WASHINGTON – President Obama is expected to unveil his U.S. troop reduction plan for Afghanistan next week, buoyed by assessments by senior Defense Department officials that the U.S. war strategy is headed in the right direction and has weakened the Taliban-led insurgency.

But some U.S. officials in Washington and in Afghanistan are concerned that many of the gains aren’t sustainable, and conditions are too fragile to allow for the “significant” troop drawdown Obama is being pressured to begin next month by some top aides and growing numbers of lawmakers of both parties.

Violence is worse, many Taliban appear to have moved elsewhere rather than fight U.S. forces surged into the south, the Afghan government and security forces remain far from capable, and counterinsurgency cooperation with Pakistan is all but frozen, these U.S. officials said.

“The situation is terrible. Has there been a qualitative change that disadvantages the opposition and advantages the (U.S.-led) coalition? I don’t buy it,” said a U.S. official who requested anonymity because he wasn’t authorized to speak publicly. “The Taliban remains a clever, adaptive enemy.”

Moreover, there has been no apparent progress toward convening talks on a political settlement with the Taliban following three secret meetings between a senior U.S. diplomat and a former top aide to Mullah Mohammad Omar, the Taliban leader based in southwestern Pakistan.

While the U.S. surge has dealt the insurgents major setbacks and Osama bin Laden is dead, Omar and other hard-liners have few incentives to negotiate given the growing domestic pressure on Obama to begin withdrawing U.S. troops and meet a 2014 deadline for all combat forces to be out, some experts said.

“We have to display steadfastness, cohesion and purpose, and I think all of those things are in doubt about us,” said Ronald Neumann, the U.S. ambassador to Kabul from 2004 to 2007.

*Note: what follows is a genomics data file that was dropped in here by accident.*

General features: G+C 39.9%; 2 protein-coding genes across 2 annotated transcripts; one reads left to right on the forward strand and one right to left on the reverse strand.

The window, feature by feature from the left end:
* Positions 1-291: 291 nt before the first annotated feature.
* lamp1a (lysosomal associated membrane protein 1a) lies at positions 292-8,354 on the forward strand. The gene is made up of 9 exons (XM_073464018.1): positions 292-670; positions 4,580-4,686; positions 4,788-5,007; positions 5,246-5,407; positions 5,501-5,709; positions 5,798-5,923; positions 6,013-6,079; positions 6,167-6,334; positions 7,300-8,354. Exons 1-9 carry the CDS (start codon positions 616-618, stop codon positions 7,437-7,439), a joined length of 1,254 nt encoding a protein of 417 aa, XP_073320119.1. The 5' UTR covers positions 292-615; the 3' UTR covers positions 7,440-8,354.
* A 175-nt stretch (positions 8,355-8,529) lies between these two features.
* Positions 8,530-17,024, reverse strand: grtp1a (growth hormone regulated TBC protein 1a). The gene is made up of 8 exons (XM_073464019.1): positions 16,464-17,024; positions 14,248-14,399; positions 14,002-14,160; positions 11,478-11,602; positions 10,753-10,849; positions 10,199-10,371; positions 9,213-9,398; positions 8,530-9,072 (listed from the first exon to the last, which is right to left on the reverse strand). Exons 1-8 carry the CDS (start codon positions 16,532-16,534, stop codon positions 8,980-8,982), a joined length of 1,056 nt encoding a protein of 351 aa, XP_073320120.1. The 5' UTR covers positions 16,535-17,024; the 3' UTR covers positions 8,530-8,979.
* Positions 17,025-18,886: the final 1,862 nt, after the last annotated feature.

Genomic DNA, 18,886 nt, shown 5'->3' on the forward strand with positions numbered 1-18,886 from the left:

Army Gen. David Petraeus, the commander of U.S.-led forces in Afghanistan, submitted his drawdown options this week to the White House, where they are so tightly held that administration spokesmen refused to confirm when Obama would announce his final decision.

Petraeus’ proposal includes a recommendation to shift U.S. surge troops out of parts of southern Kandahar and Helmand provinces to eastern provinces bordering Pakistan, where the Taliban and allied groups maintain sanctuaries, according to several U.S. officials who requested anonymity.

Afghan army and police units, accompanied by U.S. military mentors, would replace the U.S. forces redeployed from Kandahar’s Arghandab Valley and the Helmand River Valley, they said.

Obama pledged to begin withdrawing some of the 100,000 U.S. troops next month in a Dec. 1, 2009, speech in which he laid out his strategy to prevent a Taliban takeover of Afghanistan that would allow al-Qaida to re-establish a sanctuary in the war-ravaged country of 36 million.

The president is under considerable pressure to pull out a significant portion of the 30,000 additional soldiers he ordered there for a surge, from members of both parties eager to reduce federal spending and from a majority of Americans weary of the nearly decade-old war.

The killing of bin Laden in a May 2 U.S. Navy SEAL raid on his hideout near Pakistan’s capital, Islamabad, has added to that pressure.

Some Obama lieutenants, led by Vice President Joe Biden, also are reportedly pushing for a substantial reduction, their eyes on Obama’s campaign for re-election next year.

Senior Pentagon officials insist that the U.S. strategy — coupling military operations with training 305,000 Afghan security forces by October, and intensified efforts to improve governance, build infrastructure and boost government services — is headed in the right direction.

They point to a weakened Taliban presence and revived commerce and development in southern areas that the militants once dominated, the expanding Afghan army and police, and Pakistan’s deployment of 140,000 troops on the border to block insurgents from crossing.

The Afghan government is due to assume security next month in seven provinces and districts in a process that is due to culminate in its assumption of security nationwide by 2014.

Many Afghans want the Americans to leave, even though they have little faith that their forces can prevail, U.S. commanders say.

At least 32 coalition troops have been killed this month. Last June, 103 troops died, the deadliest month of the war.